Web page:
The latest Mississippi Freedom Trail marker was unveiled today in Grenada. The marker, located at the corner of Line and Green streets, memorializes the events surrounding the integration of Grenada schools in 1966 and includes photos and information about the violence and intimidation faced by students and their families and the outcome as schools in the district were fully integrated.
“The Civil Rights movement in Mississippi was a pivotal and tumultuous period in American history,” said Visit Mississippi Director Rochelle Hicks. “This marker stands as a testament to the bravery and resilience of those who fought tirelessly to ensure that every student in Grenada, regardless of their background, had access to quality education.”
The unveiling took place at 11 a.m. and featured remarks from Grenada Vice Mayor Fredrick (Pete) Wilson, Ward 3 City Councilman Lewis Johnson, Elder Henry Ingram of Battle Temple Church of God in Christ, and Two Museums Director Michael Morris. James Conley, a 1966 Grenada school student, also was in attendance, as well as Ewunike Kimble, Rashida Watson, and Jameelah Hudson-White, the children of other former students from the time.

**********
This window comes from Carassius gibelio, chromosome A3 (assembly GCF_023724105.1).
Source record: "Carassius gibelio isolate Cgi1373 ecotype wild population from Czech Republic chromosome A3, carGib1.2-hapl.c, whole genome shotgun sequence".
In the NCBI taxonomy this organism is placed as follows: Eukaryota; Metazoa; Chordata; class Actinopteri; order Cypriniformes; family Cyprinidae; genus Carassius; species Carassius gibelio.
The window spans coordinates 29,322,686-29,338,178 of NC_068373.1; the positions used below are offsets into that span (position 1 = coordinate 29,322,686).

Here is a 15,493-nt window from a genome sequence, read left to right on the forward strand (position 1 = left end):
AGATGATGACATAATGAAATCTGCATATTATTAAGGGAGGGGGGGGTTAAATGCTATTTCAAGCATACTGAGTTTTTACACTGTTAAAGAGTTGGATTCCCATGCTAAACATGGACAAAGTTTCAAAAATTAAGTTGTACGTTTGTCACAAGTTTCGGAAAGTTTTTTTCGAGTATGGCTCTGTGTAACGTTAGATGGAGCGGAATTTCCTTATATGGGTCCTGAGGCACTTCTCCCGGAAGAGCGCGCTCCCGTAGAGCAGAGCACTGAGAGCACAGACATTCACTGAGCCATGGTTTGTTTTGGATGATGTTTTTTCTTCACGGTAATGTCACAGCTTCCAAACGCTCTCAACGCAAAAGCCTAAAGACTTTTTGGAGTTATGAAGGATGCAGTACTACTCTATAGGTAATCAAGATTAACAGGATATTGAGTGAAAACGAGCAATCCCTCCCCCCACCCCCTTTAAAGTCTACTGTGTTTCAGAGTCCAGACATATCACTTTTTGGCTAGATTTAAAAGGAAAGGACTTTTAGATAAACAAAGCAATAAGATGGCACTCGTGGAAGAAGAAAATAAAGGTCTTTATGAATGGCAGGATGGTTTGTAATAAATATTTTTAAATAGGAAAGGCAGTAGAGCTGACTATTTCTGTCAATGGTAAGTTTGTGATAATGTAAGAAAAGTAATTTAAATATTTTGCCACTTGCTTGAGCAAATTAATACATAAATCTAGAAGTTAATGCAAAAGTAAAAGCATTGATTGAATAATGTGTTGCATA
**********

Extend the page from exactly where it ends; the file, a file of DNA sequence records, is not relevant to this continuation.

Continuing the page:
“There has been a ‘legacy of silence’ regarding the 1966 Grenada County Freedom Movement, which was the catalyst for the local school desegregation,” said Diana Freelon-Foster of the Grenada County Freedom Movement Legacy Committee. “Having this event chronicled in Mississippi history with a historical marker on the Mississippi Freedom Trail will help to further break that silence and hopefully create more honest community dialogue.”